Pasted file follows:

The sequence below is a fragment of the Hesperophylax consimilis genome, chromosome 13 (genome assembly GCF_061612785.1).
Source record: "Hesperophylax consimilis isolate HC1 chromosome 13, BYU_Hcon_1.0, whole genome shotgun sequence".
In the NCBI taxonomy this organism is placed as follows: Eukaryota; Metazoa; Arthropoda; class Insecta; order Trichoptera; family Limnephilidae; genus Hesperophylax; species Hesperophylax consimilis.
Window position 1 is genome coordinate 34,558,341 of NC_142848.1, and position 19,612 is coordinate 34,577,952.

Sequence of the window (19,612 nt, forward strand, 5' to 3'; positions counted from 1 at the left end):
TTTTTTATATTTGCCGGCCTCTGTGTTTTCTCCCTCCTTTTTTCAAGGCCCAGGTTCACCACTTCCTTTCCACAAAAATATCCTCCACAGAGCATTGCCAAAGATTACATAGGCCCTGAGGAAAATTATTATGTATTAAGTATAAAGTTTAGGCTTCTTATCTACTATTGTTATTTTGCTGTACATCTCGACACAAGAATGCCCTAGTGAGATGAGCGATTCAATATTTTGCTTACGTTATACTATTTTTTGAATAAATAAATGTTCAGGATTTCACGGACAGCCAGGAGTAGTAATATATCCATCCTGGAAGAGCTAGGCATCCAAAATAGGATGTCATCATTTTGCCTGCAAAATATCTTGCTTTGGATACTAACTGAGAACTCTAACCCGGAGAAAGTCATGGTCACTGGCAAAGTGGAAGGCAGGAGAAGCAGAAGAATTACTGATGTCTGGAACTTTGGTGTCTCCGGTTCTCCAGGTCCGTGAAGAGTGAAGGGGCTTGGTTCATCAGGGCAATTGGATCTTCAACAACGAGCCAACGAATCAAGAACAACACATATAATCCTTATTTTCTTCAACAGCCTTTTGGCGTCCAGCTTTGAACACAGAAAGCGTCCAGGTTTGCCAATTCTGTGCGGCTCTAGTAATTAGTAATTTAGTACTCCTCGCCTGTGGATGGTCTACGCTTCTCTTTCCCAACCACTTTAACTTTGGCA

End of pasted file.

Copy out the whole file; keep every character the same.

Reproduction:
The sequence below is a fragment of the Hesperophylax consimilis genome, chromosome 13 (genome assembly GCF_061612785.1).
Source record: "Hesperophylax consimilis isolate HC1 chromosome 13, BYU_Hcon_1.0, whole genome shotgun sequence".
In the NCBI taxonomy this organism is placed as follows: Eukaryota; Metazoa; Arthropoda; class Insecta; order Trichoptera; family Limnephilidae; genus Hesperophylax; species Hesperophylax consimilis.
Window position 1 is genome coordinate 34,558,341 of NC_142848.1, and position 19,612 is coordinate 34,577,952.

Sequence of the window (19,612 nt, forward strand, 5' to 3'; positions counted from 1 at the left end):
TTTTTTATATTTGCCGGCCTCTGTGTTTTCTCCCTCCTTTTTTCAAGGCCCAGGTTCACCACTTCCTTTCCACAAAAATATCCTCCACAGAGCATTGCCAAAGATTACATAGGCCCTGAGGAAAATTATTATGTATTAAGTATAAAGTTTAGGCTTCTTATCTACTATTGTTATTTTGCTGTACATCTCGACACAAGAATGCCCTAGTGAGATGAGCGATTCAATATTTTGCTTACGTTATACTATTTTTTGAATAAATAAATGTTCAGGATTTCACGGACAGCCAGGAGTAGTAATATATCCATCCTGGAAGAGCTAGGCATCCAAAATAGGATGTCATCATTTTGCCTGCAAAATATCTTGCTTTGGATACTAACTGAGAACTCTAACCCGGAGAAAGTCATGGTCACTGGCAAAGTGGAAGGCAGGAGAAGCAGAAGAATTACTGATGTCTGGAACTTTGGTGTCTCCGGTTCTCCAGGTCCGTGAAGAGTGAAGGGGCTTGGTTCATCAGGGCAATTGGATCTTCAACAACGAGCCAACGAATCAAGAACAACACATATAATCCTTATTTTCTTCAACAGCCTTTTGGCGTCCAGCTTTGAACACAGAAAGCGTCCAGGTTTGCCAATTCTGTGCGGCTCTAGTAATTAGTAATTTAGTACTCCTCGCCTGTGGATGGTCTACGCTTCTCTTTCCCAACCACTTTAACTTTGGCA